UNAMA calls for end to Taliban restrictions on women, girls in Afghanistan

Women’s protest in Kabul. File photo.

The United Nations Assistance Mission in Afghanistan (UNAMA) has called on the Taliban to lift its restrictions on women and girls, cautioning that failure to do so could plunge Afghanistan into deeper poverty and isolation.

Since reclaiming control in August 2021, the Taliban has imposed severe restrictions on women and girls, severely limiting their basic rights and freedoms, according to a UNAMA statement. These measures include restricting access to secondary and most tertiary education, limiting employment opportunities, and curtailing freedom of movement.

Roza Otunbayeva, head of UNAMA, emphasized the contrast between the global International Women’s Day theme of “invest in women” and the reality in Afghanistan, describing the situation as a “catastrophic and deliberate disinvestment” harming women and girls and hindering sustainable peace and prosperity.

UNAMA expressed concern over recent Taliban crackdowns for alleged non-compliance with Islamic dress codes, which have led to increased isolation for women due to fears of arbitrary arrest. Feedback from Afghan women, gathered through consultations by UN Women, the International Organization for Migration (IOM), and UNAMA, has revealed a trend of declining hope and growing concerns for personal safety.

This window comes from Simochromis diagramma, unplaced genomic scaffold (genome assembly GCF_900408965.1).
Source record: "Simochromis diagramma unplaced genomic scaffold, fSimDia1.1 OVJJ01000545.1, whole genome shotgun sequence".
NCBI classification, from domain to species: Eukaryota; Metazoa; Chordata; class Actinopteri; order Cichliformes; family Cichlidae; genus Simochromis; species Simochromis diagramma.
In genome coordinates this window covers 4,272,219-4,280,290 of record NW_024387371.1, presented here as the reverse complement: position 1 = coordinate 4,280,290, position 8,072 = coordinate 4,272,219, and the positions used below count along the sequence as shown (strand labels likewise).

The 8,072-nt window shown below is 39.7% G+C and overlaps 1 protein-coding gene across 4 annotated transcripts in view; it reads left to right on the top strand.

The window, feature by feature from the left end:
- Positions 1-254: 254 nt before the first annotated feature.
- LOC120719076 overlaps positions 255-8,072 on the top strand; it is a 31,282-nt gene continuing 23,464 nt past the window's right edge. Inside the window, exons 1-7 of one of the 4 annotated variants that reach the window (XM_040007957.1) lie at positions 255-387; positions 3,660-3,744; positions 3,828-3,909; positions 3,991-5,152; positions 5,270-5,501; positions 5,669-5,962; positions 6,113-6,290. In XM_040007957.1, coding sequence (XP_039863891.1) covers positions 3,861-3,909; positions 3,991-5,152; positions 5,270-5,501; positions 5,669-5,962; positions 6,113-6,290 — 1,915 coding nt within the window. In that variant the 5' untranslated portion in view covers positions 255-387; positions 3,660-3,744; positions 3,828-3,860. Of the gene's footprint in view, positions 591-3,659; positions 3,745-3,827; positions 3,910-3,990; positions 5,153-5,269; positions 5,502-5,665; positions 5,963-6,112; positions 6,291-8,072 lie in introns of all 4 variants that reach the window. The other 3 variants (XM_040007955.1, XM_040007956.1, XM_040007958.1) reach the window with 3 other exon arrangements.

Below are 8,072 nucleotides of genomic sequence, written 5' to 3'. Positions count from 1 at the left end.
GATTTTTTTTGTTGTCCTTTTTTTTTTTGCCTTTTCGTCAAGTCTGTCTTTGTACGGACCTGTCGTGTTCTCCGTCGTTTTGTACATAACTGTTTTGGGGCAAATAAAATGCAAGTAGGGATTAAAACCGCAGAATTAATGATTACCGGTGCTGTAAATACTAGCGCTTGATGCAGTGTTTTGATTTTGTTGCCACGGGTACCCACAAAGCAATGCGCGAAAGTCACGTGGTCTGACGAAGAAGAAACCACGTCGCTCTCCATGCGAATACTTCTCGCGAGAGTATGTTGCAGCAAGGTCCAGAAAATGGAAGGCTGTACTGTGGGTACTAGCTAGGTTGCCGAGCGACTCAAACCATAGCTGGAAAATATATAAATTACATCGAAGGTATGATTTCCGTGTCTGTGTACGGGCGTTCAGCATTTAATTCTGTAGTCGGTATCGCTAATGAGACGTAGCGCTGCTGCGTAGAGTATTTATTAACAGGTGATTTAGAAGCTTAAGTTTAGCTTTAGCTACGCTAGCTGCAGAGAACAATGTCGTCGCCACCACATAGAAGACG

Afghan women have called for global support in advocating for inclusive governance with the Taliban de facto authorities, ensuring women’s active involvement in dialogues about Afghanistan’s future, and maintaining international assistance that directly supports women. Currently, over 12 million Afghan women require humanitarian aid.

Alison Davidian, Special Representative for UN Women in Afghanistan, warned that the shrinking space for Afghan women and girls is rapidly diminishing the country’s prospects of breaking free from a cycle of war, poverty, and isolation. She stressed the importance of keeping the plight of Afghan women and girls at the forefront of international concerns and actions, framing the struggle for their rights as a global battle for women’s rights everywhere.

The UN has previously reported that the Taliban has issued about 50 decrees adversely impacting women’s rights.